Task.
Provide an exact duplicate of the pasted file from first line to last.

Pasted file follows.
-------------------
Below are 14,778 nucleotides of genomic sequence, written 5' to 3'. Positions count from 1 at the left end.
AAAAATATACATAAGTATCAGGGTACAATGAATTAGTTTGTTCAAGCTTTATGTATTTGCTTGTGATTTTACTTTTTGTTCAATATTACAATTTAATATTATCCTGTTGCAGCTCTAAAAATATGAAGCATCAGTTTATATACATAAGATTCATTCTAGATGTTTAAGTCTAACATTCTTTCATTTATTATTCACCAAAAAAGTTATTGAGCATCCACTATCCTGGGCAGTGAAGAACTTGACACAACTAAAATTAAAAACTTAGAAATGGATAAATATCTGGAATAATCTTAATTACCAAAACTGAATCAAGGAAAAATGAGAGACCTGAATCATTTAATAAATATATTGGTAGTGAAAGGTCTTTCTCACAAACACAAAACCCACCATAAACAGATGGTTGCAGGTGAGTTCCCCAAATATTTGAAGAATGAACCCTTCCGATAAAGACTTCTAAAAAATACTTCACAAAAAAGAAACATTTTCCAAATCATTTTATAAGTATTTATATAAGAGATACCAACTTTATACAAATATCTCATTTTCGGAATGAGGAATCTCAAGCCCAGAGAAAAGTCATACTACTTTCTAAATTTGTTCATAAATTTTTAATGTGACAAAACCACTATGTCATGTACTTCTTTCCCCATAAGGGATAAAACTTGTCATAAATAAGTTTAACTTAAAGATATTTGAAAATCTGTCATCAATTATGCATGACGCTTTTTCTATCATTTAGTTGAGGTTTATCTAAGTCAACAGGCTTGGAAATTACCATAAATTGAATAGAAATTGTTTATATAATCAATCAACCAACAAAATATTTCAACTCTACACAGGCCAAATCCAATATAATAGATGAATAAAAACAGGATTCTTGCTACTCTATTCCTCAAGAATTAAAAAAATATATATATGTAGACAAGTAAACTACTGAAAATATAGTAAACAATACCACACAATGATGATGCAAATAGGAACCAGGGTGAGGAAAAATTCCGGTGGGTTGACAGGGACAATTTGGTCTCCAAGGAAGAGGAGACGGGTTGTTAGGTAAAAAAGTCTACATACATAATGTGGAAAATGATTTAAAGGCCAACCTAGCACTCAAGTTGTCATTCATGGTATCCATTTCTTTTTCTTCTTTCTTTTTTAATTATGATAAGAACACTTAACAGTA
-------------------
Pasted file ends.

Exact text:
Below are 14,778 nucleotides of genomic sequence, written 5' to 3'. Positions count from 1 at the left end.
AAAAATATACATAAGTATCAGGGTACAATGAATTAGTTTGTTCAAGCTTTATGTATTTGCTTGTGATTTTACTTTTTGTTCAATATTACAATTTAATATTATCCTGTTGCAGCTCTAAAAATATGAAGCATCAGTTTATATACATAAGATTCATTCTAGATGTTTAAGTCTAACATTCTTTCATTTATTATTCACCAAAAAAGTTATTGAGCATCCACTATCCTGGGCAGTGAAGAACTTGACACAACTAAAATTAAAAACTTAGAAATGGATAAATATCTGGAATAATCTTAATTACCAAAACTGAATCAAGGAAAAATGAGAGACCTGAATCATTTAATAAATATATTGGTAGTGAAAGGTCTTTCTCACAAACACAAAACCCACCATAAACAGATGGTTGCAGGTGAGTTCCCCAAATATTTGAAGAATGAACCCTTCCGATAAAGACTTCTAAAAAATACTTCACAAAAAAGAAACATTTTCCAAATCATTTTATAAGTATTTATATAAGAGATACCAACTTTATACAAATATCTCATTTTCGGAATGAGGAATCTCAAGCCCAGAGAAAAGTCATACTACTTTCTAAATTTGTTCATAAATTTTTAATGTGACAAAACCACTATGTCATGTACTTCTTTCCCCATAAGGGATAAAACTTGTCATAAATAAGTTTAACTTAAAGATATTTGAAAATCTGTCATCAATTATGCATGACGCTTTTTCTATCATTTAGTTGAGGTTTATCTAAGTCAACAGGCTTGGAAATTACCATAAATTGAATAGAAATTGTTTATATAATCAATCAACCAACAAAATATTTCAACTCTACACAGGCCAAATCCAATATAATAGATGAATAAAAACAGGATTCTTGCTACTCTATTCCTCAAGAATTAAAAAAATATATATATGTAGACAAGTAAACTACTGAAAATATAGTAAACAATACCACACAATGATGATGCAAATAGGAACCAGGGTGAGGAAAAATTCCGGTGGGTTGACAGGGACAATTTGGTCTCCAAGGAAGAGGAGACGGGTTGTTAGGTAAAAAAGTCTACATACATAATGTGGAAAATGATTTAAAGGCCAACCTAGCACTCAAGTTGTCATTCATGGTATCCATTTCTTTTTCTTCTTTCTTTTTTAATTATGATAAGAACACTTAACAGTA